Reading a study from a large international organizations is a bit like reading a travel brochure – a cursory examination will give you a basic idea of what’s going on, but if you take time to dig into the details, you’ll find a world of nuance.
Okay, that’s a pretty awful metaphor, but bear with us here. We just got through reading (well, skimming) a recent report by the United Nations World Tourism Organization (UNWTO) which was a bit…er, dry. Let’s face it, no one reads these things for the great characters and surprise plot twists.
At any rate, the UNWTO just ratified a pretty important document known as the Framework Convention on Tourism Ethics. In all probability, you’ll most likely never hear those words in that order again, but you might be very interested in knowing how it will affect your sojourns, escapes, trips, and adventures in the future.
The convention is a significant step towards ensuring that tourism development is done with full respect for sustainable development, social issues, local community development, improves understanding between cultures and addresses labor issues. Basically, it took the old guidelines for ethical tourism and turned them into legally binding resolutions for states who ratify the treaty.
So how will this affect your upcoming trip to an island in the Gulf of Thailand?
Well, it probably won’t, to be honest; as with most declarations of this scope and magnitude, changes won’t come overnight. It will likely be many months or even years until the momentum builds to something that will start to produce visible results, but the die has been cast.
One phrase that keeps coming up in stories related to the resolution is sustainable tourism. Indeed, effort will be put into promoting the idea that tourism is a result of sustainable development, rather than the other way around. Too many times we’ve seen pristine destinations ruined by rampant over-development, and then – when the trees are cut down and the beaches have washed away and the crowds have moved on to the next spot – locals decry their lost livelihoods.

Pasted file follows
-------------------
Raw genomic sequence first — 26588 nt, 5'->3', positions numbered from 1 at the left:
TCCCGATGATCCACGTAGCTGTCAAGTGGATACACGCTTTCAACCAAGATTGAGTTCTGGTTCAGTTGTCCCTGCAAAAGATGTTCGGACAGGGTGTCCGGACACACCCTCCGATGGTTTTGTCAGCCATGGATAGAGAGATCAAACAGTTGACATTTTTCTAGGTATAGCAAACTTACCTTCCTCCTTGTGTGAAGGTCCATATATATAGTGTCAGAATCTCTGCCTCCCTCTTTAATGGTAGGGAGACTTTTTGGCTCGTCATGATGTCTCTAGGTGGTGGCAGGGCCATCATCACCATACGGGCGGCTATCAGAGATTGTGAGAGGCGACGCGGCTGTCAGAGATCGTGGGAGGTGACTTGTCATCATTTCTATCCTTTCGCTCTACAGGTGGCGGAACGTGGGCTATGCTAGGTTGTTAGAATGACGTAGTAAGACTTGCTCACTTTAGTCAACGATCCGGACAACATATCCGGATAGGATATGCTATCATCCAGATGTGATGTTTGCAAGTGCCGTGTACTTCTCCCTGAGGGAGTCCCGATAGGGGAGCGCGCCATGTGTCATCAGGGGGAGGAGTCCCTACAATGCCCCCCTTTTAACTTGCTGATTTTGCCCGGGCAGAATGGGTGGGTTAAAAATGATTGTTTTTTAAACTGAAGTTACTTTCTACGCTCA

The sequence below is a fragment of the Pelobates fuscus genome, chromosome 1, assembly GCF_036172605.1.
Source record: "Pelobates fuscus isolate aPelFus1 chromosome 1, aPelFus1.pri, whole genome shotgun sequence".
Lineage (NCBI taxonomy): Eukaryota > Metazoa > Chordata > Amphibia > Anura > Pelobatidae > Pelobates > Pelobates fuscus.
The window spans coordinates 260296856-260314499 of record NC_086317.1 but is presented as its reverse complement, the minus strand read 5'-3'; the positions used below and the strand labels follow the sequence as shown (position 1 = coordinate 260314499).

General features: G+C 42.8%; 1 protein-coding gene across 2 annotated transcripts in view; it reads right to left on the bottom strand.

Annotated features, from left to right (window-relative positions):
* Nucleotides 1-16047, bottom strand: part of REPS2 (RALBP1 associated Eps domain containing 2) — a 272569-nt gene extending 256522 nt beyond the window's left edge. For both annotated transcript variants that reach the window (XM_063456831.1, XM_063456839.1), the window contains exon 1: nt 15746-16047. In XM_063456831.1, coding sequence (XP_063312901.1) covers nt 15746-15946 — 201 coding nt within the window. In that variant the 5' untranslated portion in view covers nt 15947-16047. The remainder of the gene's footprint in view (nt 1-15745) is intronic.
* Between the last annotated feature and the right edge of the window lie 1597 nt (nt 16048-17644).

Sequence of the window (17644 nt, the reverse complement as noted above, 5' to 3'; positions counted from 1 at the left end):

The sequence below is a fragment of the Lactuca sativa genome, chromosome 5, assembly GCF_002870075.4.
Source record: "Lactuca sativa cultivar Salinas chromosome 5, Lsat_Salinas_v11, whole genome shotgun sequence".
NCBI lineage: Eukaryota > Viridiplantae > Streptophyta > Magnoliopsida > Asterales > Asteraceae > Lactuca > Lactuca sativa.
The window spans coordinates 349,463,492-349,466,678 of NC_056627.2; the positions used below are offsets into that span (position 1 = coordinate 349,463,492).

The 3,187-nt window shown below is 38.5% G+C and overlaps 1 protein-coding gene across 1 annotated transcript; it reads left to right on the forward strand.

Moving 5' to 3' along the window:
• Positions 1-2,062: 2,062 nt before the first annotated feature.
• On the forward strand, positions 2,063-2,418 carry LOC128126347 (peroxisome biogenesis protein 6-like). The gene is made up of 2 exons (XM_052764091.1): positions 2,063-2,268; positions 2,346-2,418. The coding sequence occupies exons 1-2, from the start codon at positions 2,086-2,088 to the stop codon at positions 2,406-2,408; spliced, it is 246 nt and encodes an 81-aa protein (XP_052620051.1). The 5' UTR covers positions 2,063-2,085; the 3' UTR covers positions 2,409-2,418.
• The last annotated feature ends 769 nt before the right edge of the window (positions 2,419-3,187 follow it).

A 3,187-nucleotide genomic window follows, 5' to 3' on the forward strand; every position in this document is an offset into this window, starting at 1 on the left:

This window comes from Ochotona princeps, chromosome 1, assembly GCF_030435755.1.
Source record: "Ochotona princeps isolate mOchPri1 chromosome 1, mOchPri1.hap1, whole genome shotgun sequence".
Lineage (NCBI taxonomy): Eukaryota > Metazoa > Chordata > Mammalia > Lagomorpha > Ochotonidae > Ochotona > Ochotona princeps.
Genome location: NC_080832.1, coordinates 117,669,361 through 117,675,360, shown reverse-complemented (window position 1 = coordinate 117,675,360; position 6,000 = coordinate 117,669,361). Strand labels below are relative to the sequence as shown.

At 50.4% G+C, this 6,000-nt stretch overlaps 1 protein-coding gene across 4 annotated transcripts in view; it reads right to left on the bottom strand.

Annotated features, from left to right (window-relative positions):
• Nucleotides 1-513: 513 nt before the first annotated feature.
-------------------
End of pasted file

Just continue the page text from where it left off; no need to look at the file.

This is not the way forward, says the resolution. You don’t try to make a place more beautiful because people are visiting; you keep a place beautiful because people are visiting.
Another big issue is the rights of workers and entrepreneurs in the tourism industry. Ugly stories in recent years have highlighted abuse of the workforce to cater to the desires of bigger, wealthier crowds. The UNWTO convention will promote standards that ensure workers in the industry are treated fairly and with dignity.
Indeed, maximizing the economic benefits for the host community and creating stronger linkages with the local economy is key to keeping these destinations vibrant, alive, and attractive to successive generations of tourists.
But there is still work to be done. For instance, the European group Roundtable Human Rights in Tourism (RHRT) recently stated in an open letter to UNWTO, “the focus on a right to tourism diverts attention from other human rights that are still threatened in the context of tourism, such as the right to decent work, the right to housing and the specific rights of children, women and indigenous people.”
As an example, the RHRT takes issue with the trend of “orphanage tourism”, in which tourists ‘drop in’ to an orphanage for a day or two and then leave, often creating waves rather than solving problems.
But as we said, this is a large, complicated, multi-faceted issue with many angles and no easy answers, but this move from a simple framework into a more binding resolution is a very good step. We’ve seen the positive effects that principled, structured tourism can bring to everyone involved, and are happy to play a more active role in promoting it to all who join Smiling Albino on the adventure of a lifetime.
If you have any questions about the principles that the UNWTO resolution promotes or how you can experience them on your upcoming Smiling Albino trip, please drop us a line.
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